af vegi löngum; from a long way away;
fylgir hánum he is accompanied by
hróðrs andskoti, the enemy of reputation,(19)
vinr verliða; the friend of mankind;
Véurr heitir sá. Véurr(20) he is called.
Sé þú, hvar sitja See where they sit
und salar gafli, under the hall gable,
svá forða sér, so protecting themselves,
stendr súl fyrir." a pillar stands before them."
Sundr stökk súla The pillar exploded
fyr sjón jötuns, at the jǫtun's gaze,
en áðr í tvau and before that a roof beam
áss brotnaði. broke in two.
Stukku átta, Eight [cauldrons] sprang
en einn af þeim from the pegs,
hverr harðsleginn but only one of them,
heill af þolli; a stoutly hammered cauldron, intact;(21)
fram gengu þeir, out they came
en forn jötunn and the ancient jǫtunn
sjónum leiddi clapped eyes
sinn andskota. on his enemy.
Sagði-t hánum To him his mind spoke
hugr vel þá, of nothing good
er hann sá gýgjar græti when he saw the sorrow of ogresses(22)
á golf kominn, had walked onto his floor;
þar váru þjórar then three bullocks
þrír of teknir, were brought,
bað senn jötunn [and] the jǫtunn ordered
sjóða ganga. them to be cooked at once.
Hvern létu þeir Each one they made
höfði skemmra a head shorter
ok á seyði and to the fire-pit
síðan báru; then they took;
át Sifjar verr, Sif's husband ate,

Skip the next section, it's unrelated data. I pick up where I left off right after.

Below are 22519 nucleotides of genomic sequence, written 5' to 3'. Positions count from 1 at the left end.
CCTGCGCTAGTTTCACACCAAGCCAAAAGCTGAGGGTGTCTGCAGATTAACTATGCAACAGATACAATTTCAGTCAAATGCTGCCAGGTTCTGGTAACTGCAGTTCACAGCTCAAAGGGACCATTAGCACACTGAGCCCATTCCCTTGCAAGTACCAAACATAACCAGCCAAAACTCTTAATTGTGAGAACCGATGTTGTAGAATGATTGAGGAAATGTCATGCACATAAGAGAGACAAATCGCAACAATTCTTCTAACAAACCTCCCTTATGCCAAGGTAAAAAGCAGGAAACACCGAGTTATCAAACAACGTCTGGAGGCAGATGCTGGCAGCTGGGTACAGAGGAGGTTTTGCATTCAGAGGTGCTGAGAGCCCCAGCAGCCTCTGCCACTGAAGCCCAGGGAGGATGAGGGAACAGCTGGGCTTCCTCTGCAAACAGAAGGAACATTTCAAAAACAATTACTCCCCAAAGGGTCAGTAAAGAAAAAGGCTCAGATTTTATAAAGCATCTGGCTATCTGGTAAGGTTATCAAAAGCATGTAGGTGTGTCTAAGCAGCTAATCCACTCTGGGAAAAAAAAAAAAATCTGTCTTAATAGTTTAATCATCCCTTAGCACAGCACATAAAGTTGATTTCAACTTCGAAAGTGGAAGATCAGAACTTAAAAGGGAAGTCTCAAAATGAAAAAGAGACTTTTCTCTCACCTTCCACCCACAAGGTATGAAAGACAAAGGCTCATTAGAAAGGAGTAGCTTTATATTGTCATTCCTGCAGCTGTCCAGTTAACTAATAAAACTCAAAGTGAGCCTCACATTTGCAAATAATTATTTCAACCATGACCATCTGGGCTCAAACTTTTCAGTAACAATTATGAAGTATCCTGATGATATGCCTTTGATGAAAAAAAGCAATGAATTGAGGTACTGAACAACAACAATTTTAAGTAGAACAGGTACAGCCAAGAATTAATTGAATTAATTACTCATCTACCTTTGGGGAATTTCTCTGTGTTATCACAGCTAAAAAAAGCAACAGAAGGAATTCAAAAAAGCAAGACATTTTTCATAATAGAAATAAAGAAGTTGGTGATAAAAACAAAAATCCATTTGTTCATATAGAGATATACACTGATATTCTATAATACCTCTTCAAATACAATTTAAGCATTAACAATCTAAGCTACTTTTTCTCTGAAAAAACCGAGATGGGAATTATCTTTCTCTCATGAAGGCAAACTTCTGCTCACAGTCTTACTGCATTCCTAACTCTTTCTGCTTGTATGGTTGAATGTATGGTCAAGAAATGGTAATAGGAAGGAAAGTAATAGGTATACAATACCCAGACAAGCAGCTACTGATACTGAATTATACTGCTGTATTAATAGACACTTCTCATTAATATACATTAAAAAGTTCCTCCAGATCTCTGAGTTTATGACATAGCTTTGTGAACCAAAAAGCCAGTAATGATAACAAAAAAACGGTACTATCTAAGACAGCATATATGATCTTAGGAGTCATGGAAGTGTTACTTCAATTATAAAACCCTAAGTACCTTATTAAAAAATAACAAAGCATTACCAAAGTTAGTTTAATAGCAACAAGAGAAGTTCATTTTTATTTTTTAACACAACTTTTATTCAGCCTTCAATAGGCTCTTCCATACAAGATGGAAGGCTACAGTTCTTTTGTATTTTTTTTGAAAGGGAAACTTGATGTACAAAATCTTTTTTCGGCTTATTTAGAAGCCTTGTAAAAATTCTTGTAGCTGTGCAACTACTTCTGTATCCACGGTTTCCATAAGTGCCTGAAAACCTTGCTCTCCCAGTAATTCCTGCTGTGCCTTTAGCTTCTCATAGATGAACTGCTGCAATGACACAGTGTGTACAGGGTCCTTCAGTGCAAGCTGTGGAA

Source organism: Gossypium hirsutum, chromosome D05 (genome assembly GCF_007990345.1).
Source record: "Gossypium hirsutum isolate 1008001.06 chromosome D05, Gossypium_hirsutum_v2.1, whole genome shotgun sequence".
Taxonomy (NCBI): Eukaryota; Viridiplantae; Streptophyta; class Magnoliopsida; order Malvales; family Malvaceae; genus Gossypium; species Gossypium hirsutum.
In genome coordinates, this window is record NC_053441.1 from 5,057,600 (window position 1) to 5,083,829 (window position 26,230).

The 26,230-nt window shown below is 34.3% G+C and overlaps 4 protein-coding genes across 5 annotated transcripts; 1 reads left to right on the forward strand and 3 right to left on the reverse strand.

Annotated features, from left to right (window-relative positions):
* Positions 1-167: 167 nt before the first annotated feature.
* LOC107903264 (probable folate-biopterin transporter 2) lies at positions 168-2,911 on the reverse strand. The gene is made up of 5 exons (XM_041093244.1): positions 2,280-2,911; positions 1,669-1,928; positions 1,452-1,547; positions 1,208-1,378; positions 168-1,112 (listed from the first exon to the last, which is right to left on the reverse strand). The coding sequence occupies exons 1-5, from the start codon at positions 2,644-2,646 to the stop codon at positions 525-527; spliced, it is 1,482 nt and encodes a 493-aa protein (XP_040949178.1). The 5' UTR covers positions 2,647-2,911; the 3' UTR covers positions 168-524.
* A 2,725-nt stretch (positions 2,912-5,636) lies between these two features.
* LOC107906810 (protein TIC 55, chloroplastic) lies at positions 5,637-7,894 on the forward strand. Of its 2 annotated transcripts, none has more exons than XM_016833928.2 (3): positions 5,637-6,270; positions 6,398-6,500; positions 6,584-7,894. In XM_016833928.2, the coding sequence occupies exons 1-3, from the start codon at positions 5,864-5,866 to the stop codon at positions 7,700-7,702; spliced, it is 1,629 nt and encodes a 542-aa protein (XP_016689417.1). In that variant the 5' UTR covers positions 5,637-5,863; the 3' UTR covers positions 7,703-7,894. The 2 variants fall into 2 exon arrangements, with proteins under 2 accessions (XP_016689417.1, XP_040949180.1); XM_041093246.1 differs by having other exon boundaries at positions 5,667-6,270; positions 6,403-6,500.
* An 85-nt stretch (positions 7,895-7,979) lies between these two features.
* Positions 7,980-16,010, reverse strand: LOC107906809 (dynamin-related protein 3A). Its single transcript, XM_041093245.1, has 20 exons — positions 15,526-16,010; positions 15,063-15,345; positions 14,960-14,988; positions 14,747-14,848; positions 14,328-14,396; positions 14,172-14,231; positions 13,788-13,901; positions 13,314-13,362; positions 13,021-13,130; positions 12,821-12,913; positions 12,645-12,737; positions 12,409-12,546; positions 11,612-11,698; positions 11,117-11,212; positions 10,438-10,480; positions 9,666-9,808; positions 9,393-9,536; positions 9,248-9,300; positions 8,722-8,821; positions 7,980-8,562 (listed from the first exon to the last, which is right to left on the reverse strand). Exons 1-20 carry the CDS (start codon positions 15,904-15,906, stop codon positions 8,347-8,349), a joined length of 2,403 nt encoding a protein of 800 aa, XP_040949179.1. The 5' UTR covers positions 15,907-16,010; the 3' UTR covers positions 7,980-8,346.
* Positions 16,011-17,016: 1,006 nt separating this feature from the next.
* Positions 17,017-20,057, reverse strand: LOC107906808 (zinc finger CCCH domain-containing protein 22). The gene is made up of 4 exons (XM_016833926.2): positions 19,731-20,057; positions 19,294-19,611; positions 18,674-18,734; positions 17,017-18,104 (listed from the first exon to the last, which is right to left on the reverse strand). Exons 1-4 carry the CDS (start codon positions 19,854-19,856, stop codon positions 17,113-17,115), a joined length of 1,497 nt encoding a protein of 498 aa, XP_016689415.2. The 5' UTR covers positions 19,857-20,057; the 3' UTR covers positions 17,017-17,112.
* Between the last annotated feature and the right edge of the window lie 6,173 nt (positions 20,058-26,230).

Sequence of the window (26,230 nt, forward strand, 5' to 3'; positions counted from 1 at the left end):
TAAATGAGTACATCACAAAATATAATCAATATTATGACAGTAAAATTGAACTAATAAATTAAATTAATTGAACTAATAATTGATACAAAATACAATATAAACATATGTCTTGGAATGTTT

áðr sofa gengi, before he went to bed,
einn með öllu alone, the whole of
öxn tvá Hymis. two of Hymir's oxen.
Þótti hárum Seemed to the hoary
Hrungnis spjalla companion of Hrungnir(23)
verðr Hlórriða Hlórriði's meal
vel fullmikill: very much large enough:
"Munum at aftni "We three will
öðrum verða live on other food,
við veiðimat from what we catch,
vér þrír lifa." for the evening."(24)
Véurr kvaðzk vilja Véurr said he was keen to
á vág róa, row out to sea,
ef ballr jötunn if the stern jǫtunn
beitr gæfi. would provide bait.
Hymir kvað: Hymir said:
"Hverf þú til hjarðar, "Go to the herd,
ef þú hug trúir, if you trust your courage,
brjótr berg - Dana, breaker of rock-Danes,(25)
beitur sækja. to seek bait.
Þess vænti ek, This I expect,
at þér myni-t that for you
ögn af oxa bait from oxen
auðfeng vera." will be easy to get."
Sveinn sýsliga The youth(26) briskly
sveif til skógar, turned towards the woods,
þar er uxi stóð where there stood an ox,
alsvartr fyrir. all black, before him.
Braut af þjóri He wrested off the bull,
þurs ráðbani the plotter of the bane of the þurs,(27)
hátún ofan the upper high enclosure
horna tveggja. of its two horns.(28)
Hymir kvað: Hymir said:
"Verk þykkja þín "I believe your deeds
verri miklu are far worse,
kjóla valdi steerer of boats,
en þú kyrr sitir." than [when] you sit still."
Bað hlunngota The lord of goats bade
hafra dróttinn the offspring of apes
áttrunn apa take the steed of the speedway
útar færa, out to sea,(29)
en sá jötunn but that jǫtunn
sína talði stated his
lítla fýsi desire to be little
at róa lengra. to row any longer.
Dró meir Hymir Hymir pulled up more(30),
móðugr hvali the fierce one, whales,
einn á öngli on his own, on his hook
upp senn tváa, two at a time,